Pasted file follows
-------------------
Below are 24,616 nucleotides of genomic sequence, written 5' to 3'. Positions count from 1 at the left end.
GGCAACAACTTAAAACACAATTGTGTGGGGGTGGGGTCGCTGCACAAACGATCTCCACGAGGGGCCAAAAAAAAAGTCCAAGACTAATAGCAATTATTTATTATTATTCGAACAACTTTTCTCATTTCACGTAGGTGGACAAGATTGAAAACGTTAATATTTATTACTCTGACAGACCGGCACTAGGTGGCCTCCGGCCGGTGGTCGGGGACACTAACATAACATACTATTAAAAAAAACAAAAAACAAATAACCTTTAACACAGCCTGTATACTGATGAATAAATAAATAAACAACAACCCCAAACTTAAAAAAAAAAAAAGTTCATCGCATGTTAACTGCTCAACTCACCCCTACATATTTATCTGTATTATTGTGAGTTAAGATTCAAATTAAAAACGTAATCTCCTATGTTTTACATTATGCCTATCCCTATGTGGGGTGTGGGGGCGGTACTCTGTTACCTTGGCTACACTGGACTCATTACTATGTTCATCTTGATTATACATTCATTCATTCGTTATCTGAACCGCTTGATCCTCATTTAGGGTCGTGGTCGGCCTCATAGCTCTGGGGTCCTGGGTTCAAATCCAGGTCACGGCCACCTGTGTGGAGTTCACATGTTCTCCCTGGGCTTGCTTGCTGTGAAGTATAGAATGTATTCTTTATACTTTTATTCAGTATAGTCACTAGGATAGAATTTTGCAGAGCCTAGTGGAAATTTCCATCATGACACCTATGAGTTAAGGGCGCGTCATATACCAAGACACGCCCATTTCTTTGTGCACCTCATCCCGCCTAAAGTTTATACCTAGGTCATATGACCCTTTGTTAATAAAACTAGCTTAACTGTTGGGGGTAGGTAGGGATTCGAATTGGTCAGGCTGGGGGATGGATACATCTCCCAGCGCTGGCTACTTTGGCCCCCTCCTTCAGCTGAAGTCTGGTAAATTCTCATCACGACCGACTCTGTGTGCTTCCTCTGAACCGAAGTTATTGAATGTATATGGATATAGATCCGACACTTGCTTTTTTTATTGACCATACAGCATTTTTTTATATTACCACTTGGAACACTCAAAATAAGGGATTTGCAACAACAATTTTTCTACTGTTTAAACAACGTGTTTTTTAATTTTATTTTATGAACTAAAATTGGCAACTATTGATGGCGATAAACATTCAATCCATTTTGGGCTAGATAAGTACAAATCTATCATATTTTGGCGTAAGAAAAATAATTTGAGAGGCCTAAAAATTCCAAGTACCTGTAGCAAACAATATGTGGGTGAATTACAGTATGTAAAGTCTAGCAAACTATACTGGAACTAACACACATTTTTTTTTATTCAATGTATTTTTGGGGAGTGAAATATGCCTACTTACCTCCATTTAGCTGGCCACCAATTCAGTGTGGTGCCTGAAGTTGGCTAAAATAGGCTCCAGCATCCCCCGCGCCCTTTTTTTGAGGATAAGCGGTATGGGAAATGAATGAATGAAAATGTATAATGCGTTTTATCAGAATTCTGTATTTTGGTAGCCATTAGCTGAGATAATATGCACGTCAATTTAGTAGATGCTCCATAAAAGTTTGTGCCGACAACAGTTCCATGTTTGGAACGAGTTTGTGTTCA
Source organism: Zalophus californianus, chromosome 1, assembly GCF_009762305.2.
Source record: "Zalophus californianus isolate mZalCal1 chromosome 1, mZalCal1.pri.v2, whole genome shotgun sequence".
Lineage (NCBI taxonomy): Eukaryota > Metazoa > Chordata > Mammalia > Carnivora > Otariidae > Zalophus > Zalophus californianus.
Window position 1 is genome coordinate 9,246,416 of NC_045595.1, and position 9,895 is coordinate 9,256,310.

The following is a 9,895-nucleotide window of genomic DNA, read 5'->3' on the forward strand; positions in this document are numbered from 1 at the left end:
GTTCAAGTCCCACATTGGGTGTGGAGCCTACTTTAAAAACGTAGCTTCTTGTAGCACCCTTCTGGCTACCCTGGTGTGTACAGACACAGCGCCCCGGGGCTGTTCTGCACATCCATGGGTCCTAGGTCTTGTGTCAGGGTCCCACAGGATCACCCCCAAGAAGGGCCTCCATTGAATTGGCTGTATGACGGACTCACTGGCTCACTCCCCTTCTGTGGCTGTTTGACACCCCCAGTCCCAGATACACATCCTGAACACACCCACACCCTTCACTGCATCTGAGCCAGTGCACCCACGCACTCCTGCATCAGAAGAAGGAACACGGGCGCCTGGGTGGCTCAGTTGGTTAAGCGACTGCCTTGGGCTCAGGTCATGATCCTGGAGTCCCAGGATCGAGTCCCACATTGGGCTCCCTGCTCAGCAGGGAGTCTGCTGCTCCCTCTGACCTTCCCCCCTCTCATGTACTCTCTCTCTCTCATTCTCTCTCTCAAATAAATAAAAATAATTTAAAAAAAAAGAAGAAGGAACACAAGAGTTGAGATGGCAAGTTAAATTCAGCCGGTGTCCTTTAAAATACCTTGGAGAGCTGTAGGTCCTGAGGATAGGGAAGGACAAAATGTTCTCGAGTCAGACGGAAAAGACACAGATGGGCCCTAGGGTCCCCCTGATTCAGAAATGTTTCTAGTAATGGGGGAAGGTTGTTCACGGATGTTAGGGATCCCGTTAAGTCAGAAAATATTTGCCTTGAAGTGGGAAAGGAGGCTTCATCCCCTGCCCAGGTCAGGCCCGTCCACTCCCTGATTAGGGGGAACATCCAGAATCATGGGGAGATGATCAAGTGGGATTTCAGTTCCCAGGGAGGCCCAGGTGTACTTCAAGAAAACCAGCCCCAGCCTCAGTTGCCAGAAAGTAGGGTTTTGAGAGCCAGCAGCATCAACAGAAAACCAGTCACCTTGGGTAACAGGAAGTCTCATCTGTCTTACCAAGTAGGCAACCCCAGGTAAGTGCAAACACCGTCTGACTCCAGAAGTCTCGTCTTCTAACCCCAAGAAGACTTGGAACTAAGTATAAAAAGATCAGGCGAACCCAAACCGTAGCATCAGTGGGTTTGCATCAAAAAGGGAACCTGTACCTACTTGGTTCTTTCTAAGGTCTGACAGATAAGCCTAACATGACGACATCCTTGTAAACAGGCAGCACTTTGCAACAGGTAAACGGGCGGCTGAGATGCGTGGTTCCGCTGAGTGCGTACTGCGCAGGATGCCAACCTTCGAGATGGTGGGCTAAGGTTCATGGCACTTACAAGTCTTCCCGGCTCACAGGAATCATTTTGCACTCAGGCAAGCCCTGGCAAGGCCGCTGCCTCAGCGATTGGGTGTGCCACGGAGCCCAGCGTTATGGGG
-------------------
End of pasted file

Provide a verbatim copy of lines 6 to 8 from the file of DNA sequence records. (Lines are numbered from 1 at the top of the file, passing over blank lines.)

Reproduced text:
Window position 1 is genome coordinate 9,246,416 of NC_045595.1, and position 9,895 is coordinate 9,256,310.

The following is a 9,895-nucleotide window of genomic DNA, read 5'->3' on the forward strand; positions in this document are numbered from 1 at the left end:
GTTCAAGTCCCACATTGGGTGTGGAGCCTACTTTAAAAACGTAGCTTCTTGTAGCACCCTTCTGGCTACCCTGGTGTGTACAGACACAGCGCCCCGGGGCTGTTCTGCACATCCATGGGTCCTAGGTCTTGTGTCAGGGTCCCACAGGATCACCCCCAAGAAGGGCCTCCATTGAATTGGCTGTATGACGGACTCACTGGCTCACTCCCCTTCTGTGGCTGTTTGACACCCCCAGTCCCAGATACACATCCTGAACACACCCACACCCTTCACTGCATCTGAGCCAGTGCACCCACGCACTCCTGCATCAGAAGAAGGAACACGGGCGCCTGGGTGGCTCAGTTGGTTAAGCGACTGCCTTGGGCTCAGGTCATGATCCTGGAGTCCCAGGATCGAGTCCCACATTGGGCTCCCTGCTCAGCAGGGAGTCTGCTGCTCCCTCTGACCTTCCCCCCTCTCATGTACTCTCTCTCTCTCATTCTCTCTCTCAAATAAATAAAAATAATTTAAAAAAAAAGAAGAAGGAACACAAGAGTTGAGATGGCAAGTTAAATTCAGCCGGTGTCCTTTAAAATACCTTGGAGAGCTGTAGGTCCTGAGGATAGGGAAGGACAAAATGTTCTCGAGTCAGACGGAAAAGACACAGATGGGCCCTAGGGTCCCCCTGATTCAGAAATGTTTCTAGTAATGGGGGAAGGTTGTTCACGGATGTTAGGGATCCCGTTAAGTCAGAAAATATTTGCCTTGAAGTGGGAAAGGAGGCTTCATCCCCTGCCCAGGTCAGGCCCGTCCACTCCCTGATTAGGGGGAACATCCAGAATCATGGGGAGATGATCAAGTGGGATTTCAGTTCCCAGGGAGGCCCAGGTGTACTTCAAGAAAACCAGCCCCAGCCTCAGTTGCCAGAAAGTAGGGTTTTGAGAGCCAGCAGCATCAACAGAAAACCAGTCACCTTGGGTAACAGGAAGTCTCATCTGTCTTACCAAGTAGGCAACCCCAGGTAAGTGCAAACACCGTCTGACTCCAGAAGTCTCGTCTTCTAACCCCAAGAAGACTTGGAACTAAGTATAAAAAGATCAGGCGAACCCAAACCGTAGCATCAGTGGGTTTGCATCAAAAAGGGAACCTGTACCTACTTGGTTCTTTCTAAGGTCTGACAGATAAGCCTAACATGACGACATCCTTGTAAACAGGCAGCACTTTGCAACAGGTAAACGGGCGGCTGAGATGCGTGGTTCCGCTGAGTGCGTACTGCGCAGGATGCCAACCTTCGAGATGGTGGGCTAAGGTTCATGGCACTTACAAGTCTTCCCGGCTCACAGGAATCATTTTGCACTCAGGCAAGCCCTGGCAAGGCCGCTGCCTCAGCGATTGGGTGTGCCACGGAGCCCAGCGTTATGGGG